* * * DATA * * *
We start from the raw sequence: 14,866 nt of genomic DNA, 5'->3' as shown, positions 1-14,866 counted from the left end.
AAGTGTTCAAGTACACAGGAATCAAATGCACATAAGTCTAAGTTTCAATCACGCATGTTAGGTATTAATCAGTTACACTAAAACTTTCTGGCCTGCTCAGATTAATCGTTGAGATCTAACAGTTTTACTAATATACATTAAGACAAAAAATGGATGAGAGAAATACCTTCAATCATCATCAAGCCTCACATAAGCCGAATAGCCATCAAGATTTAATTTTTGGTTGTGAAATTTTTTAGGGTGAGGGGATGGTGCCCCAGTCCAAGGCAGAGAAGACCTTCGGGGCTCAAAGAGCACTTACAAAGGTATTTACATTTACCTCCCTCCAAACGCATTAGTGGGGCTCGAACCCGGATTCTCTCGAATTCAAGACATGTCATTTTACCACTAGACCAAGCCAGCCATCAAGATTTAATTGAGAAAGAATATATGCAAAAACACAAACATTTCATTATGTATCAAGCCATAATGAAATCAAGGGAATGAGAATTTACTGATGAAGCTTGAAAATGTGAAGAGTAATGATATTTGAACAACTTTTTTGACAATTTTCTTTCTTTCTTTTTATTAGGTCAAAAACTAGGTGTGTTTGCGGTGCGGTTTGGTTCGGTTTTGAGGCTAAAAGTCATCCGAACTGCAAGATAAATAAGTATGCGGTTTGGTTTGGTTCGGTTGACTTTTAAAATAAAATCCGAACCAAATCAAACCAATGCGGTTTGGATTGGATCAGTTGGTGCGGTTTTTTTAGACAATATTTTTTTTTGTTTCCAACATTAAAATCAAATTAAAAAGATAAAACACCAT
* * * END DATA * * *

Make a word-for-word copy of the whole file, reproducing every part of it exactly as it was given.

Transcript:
We start from the raw sequence: 14,866 nt of genomic DNA, 5'->3' as shown, positions 1-14,866 counted from the left end.
AAGTGTTCAAGTACACAGGAATCAAATGCACATAAGTCTAAGTTTCAATCACGCATGTTAGGTATTAATCAGTTACACTAAAACTTTCTGGCCTGCTCAGATTAATCGTTGAGATCTAACAGTTTTACTAATATACATTAAGACAAAAAATGGATGAGAGAAATACCTTCAATCATCATCAAGCCTCACATAAGCCGAATAGCCATCAAGATTTAATTTTTGGTTGTGAAATTTTTTAGGGTGAGGGGATGGTGCCCCAGTCCAAGGCAGAGAAGACCTTCGGGGCTCAAAGAGCACTTACAAAGGTATTTACATTTACCTCCCTCCAAACGCATTAGTGGGGCTCGAACCCGGATTCTCTCGAATTCAAGACATGTCATTTTACCACTAGACCAAGCCAGCCATCAAGATTTAATTGAGAAAGAATATATGCAAAAACACAAACATTTCATTATGTATCAAGCCATAATGAAATCAAGGGAATGAGAATTTACTGATGAAGCTTGAAAATGTGAAGAGTAATGATATTTGAACAACTTTTTTGACAATTTTCTTTCTTTCTTTTTATTAGGTCAAAAACTAGGTGTGTTTGCGGTGCGGTTTGGTTCGGTTTTGAGGCTAAAAGTCATCCGAACTGCAAGATAAATAAGTATGCGGTTTGGTTTGGTTCGGTTGACTTTTAAAATAAAATCCGAACCAAATCAAACCAATGCGGTTTGGATTGGATCAGTTGGTGCGGTTTTTTTAGACAATATTTTTTTTTGTTTCCAACATTAAAATCAAATTAAAAAGATAAAACACCAT